I find myself in Vancouver at SIGGRAPH 2014. This was the same location of my first conference back at OOPSLA 1992. I was still an undergraduate student in Computer Science at the University of Victoria, Bjorn Freeman-Benson was my professor of a topic course in Object-Oriented Programming and had invited us to be volunteers at some conference in Vancouver. Little did I know that this would lead to me volunteering with OOPSLA, SIGPLAN and the ACM from 1994 through 2007 as a member of the conference organizing committee.
Strange how one small event leads to so much in life. I could write volumes about how OOPSLA has impacted mine.
Kristen Nygaard left us on August 10th, 2002. I bring up OOPSLA because that is where I had the great pleasure to meet the co-inventor of object-oriented programming. Kristen was invited as the keynote speaker for the educator’s symposium at OOPSLA 2001 in Tampa Bay, Florida. That was months after the events of 911 and the anthrax scare local to the area of our event. As it turns out, our attendance was much lower than a typical OOPSLA conference.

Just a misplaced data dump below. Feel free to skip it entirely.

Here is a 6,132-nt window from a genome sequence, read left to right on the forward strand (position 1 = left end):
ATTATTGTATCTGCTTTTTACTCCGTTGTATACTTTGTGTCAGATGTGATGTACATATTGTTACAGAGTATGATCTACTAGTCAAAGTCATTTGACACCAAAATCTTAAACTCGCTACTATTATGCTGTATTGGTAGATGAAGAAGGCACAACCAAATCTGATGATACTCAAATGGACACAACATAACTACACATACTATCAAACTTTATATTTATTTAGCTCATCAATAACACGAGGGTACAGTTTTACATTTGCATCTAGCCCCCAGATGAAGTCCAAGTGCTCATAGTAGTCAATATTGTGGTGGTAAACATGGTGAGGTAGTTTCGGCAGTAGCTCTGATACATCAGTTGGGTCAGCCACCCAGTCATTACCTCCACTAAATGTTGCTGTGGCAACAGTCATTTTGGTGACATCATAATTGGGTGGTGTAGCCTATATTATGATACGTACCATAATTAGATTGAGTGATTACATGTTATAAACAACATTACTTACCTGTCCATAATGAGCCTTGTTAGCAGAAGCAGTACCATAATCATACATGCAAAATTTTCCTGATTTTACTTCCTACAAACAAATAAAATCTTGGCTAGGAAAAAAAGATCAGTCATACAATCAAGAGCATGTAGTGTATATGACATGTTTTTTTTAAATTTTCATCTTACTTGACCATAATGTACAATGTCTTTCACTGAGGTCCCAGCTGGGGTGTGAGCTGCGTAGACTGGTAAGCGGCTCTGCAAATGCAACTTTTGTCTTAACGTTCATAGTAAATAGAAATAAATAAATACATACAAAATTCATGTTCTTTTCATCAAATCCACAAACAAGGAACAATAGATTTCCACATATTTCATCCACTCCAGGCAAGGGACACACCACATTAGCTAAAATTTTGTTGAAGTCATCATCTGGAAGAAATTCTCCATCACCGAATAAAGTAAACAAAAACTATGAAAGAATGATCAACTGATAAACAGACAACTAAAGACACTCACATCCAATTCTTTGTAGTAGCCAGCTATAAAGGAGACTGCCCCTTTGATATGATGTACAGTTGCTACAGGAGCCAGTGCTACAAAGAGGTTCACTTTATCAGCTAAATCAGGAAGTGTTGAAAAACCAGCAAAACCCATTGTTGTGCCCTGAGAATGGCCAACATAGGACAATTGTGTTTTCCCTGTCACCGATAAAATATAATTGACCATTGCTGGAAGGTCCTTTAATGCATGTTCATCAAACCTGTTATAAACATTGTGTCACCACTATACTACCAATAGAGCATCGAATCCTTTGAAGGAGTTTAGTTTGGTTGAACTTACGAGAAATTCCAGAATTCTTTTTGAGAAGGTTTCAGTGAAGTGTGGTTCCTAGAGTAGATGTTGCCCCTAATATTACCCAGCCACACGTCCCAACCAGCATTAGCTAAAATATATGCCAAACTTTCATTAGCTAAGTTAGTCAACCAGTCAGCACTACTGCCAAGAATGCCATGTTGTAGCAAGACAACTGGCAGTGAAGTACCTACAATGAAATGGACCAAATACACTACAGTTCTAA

Small Conference, Big Contacts
A conference with less people at OOPSLA that year led to a “tighter” feeling for those of us that made the journey. Kristen gave an inspirational talk for us educators. I do not remember the details of his presentation but he uttered one quote that still sticks in my mind and I repeat to my students often: “Computers were made to help me work, not make me work”. This was spoken in the context of why Kristen was using a Mac instead of a PC. Remember kids that in these days a Mac was a rarity in a room of educators, quite opposite to what we experience today.
After his conference I had the pleasure to share drinks with Kristen in the hotel lobby and he invited me to lead the charge in Latin America for his COOL (Comprehensive Object-Oriented Learning) project. He wanted to change the way we taught computing and I was excited to play a part in that.
Projects are led by People
Unfortunately Kristen left us in 2002. I brought up my emails from Kristen from that time this morning and was pleased to find many familiar names on the list he was sending too. Many people I respect but had forgotten were on the list for this grand project. I think many projects die with their leaders, it is sad that way. I wonder what would have happened with COOL if Kristen had remained another decade to see it launch. We’ll never know.